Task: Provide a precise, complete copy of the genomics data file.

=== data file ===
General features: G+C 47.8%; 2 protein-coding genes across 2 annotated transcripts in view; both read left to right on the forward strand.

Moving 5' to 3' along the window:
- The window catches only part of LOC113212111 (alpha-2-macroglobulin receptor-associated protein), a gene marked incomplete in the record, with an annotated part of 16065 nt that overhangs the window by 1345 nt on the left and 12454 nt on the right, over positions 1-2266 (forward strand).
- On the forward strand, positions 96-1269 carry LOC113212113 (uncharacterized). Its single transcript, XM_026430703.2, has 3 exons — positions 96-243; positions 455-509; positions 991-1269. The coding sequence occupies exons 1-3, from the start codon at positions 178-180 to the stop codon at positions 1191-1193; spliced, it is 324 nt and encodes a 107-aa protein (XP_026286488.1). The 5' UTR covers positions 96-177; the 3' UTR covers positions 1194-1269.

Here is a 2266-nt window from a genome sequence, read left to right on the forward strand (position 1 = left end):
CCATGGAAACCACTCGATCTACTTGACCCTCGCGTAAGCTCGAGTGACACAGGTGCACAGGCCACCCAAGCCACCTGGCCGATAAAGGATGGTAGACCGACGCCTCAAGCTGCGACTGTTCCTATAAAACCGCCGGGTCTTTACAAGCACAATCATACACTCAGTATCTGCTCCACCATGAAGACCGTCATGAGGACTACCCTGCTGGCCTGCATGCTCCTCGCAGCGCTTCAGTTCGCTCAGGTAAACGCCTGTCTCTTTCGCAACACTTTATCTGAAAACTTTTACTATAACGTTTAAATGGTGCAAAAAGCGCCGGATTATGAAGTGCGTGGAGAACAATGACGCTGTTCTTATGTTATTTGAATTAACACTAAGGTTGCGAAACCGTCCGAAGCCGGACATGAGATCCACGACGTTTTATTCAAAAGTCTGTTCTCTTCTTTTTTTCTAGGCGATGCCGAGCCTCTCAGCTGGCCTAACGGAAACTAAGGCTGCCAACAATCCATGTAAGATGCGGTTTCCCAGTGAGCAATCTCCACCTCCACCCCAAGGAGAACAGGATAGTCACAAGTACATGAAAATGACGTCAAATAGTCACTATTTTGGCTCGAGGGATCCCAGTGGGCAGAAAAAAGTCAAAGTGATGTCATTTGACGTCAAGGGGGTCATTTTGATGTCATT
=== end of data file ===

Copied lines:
General features: G+C 47.8%; 2 protein-coding genes across 2 annotated transcripts in view; both read left to right on the forward strand.

Moving 5' to 3' along the window:
- The window catches only part of LOC113212111 (alpha-2-macroglobulin receptor-associated protein), a gene marked incomplete in the record, with an annotated part of 16065 nt that overhangs the window by 1345 nt on the left and 12454 nt on the right, over positions 1-2266 (forward strand).
- On the forward strand, positions 96-1269 carry LOC113212113 (uncharacterized). Its single transcript, XM_026430703.2, has 3 exons — positions 96-243; positions 455-509; positions 991-1269. The coding sequence occupies exons 1-3, from the start codon at positions 178-180 to the stop codon at positions 1191-1193; spliced, it is 324 nt and encodes a 107-aa protein (XP_026286488.1). The 5' UTR covers positions 96-177; the 3' UTR covers positions 1194-1269.

Here is a 2266-nt window from a genome sequence, read left to right on the forward strand (position 1 = left end):
CCATGGAAACCACTCGATCTACTTGACCCTCGCGTAAGCTCGAGTGACACAGGTGCACAGGCCACCCAAGCCACCTGGCCGATAAAGGATGGTAGACCGACGCCTCAAGCTGCGACTGTTCCTATAAAACCGCCGGGTCTTTACAAGCACAATCATACACTCAGTATCTGCTCCACCATGAAGACCGTCATGAGGACTACCCTGCTGGCCTGCATGCTCCTCGCAGCGCTTCAGTTCGCTCAGGTAAACGCCTGTCTCTTTCGCAACACTTTATCTGAAAACTTTTACTATAACGTTTAAATGGTGCAAAAAGCGCCGGATTATGAAGTGCGTGGAGAACAATGACGCTGTTCTTATGTTATTTGAATTAACACTAAGGTTGCGAAACCGTCCGAAGCCGGACATGAGATCCACGACGTTTTATTCAAAAGTCTGTTCTCTTCTTTTTTTCTAGGCGATGCCGAGCCTCTCAGCTGGCCTAACGGAAACTAAGGCTGCCAACAATCCATGTAAGATGCGGTTTCCCAGTGAGCAATCTCCACCTCCACCCCAAGGAGAACAGGATAGTCACAAGTACATGAAAATGACGTCAAATAGTCACTATTTTGGCTCGAGGGATCCCAGTGGGCAGAAAAAAGTCAAAGTGATGTCATTTGACGTCAAGGGGGTCATTTTGATGTCATT